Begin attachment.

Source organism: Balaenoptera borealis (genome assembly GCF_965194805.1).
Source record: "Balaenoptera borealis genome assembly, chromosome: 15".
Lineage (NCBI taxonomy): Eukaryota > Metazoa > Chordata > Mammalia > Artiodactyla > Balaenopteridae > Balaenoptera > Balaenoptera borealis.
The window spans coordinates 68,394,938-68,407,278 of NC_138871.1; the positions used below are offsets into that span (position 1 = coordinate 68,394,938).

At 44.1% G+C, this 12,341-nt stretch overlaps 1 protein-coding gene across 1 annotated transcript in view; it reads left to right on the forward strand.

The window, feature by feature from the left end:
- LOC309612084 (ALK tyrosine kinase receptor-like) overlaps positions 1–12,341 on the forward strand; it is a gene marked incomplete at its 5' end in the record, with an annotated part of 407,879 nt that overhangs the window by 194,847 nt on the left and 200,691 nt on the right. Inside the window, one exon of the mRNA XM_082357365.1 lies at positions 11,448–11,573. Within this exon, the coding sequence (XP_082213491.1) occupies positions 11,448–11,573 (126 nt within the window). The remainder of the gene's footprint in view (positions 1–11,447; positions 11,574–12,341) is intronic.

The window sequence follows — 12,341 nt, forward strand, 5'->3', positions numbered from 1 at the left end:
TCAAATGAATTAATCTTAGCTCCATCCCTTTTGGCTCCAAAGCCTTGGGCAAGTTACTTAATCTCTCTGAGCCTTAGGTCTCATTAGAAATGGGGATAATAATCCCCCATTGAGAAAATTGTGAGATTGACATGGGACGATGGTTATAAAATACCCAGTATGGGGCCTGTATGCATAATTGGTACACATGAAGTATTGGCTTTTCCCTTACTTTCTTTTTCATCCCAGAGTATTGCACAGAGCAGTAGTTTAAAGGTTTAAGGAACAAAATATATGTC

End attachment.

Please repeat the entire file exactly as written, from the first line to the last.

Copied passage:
Source organism: Balaenoptera borealis (genome assembly GCF_965194805.1).
Source record: "Balaenoptera borealis genome assembly, chromosome: 15".
Lineage (NCBI taxonomy): Eukaryota > Metazoa > Chordata > Mammalia > Artiodactyla > Balaenopteridae > Balaenoptera > Balaenoptera borealis.
The window spans coordinates 68,394,938-68,407,278 of NC_138871.1; the positions used below are offsets into that span (position 1 = coordinate 68,394,938).

At 44.1% G+C, this 12,341-nt stretch overlaps 1 protein-coding gene across 1 annotated transcript in view; it reads left to right on the forward strand.

The window, feature by feature from the left end:
- LOC309612084 (ALK tyrosine kinase receptor-like) overlaps positions 1–12,341 on the forward strand; it is a gene marked incomplete at its 5' end in the record, with an annotated part of 407,879 nt that overhangs the window by 194,847 nt on the left and 200,691 nt on the right. Inside the window, one exon of the mRNA XM_082357365.1 lies at positions 11,448–11,573. Within this exon, the coding sequence (XP_082213491.1) occupies positions 11,448–11,573 (126 nt within the window). The remainder of the gene's footprint in view (positions 1–11,447; positions 11,574–12,341) is intronic.

The window sequence follows — 12,341 nt, forward strand, 5'->3', positions numbered from 1 at the left end:
TCAAATGAATTAATCTTAGCTCCATCCCTTTTGGCTCCAAAGCCTTGGGCAAGTTACTTAATCTCTCTGAGCCTTAGGTCTCATTAGAAATGGGGATAATAATCCCCCATTGAGAAAATTGTGAGATTGACATGGGACGATGGTTATAAAATACCCAGTATGGGGCCTGTATGCATAATTGGTACACATGAAGTATTGGCTTTTCCCTTACTTTCTTTTTCATCCCAGAGTATTGCACAGAGCAGTAGTTTAAAGGTTTAAGGAACAAAATATATGTC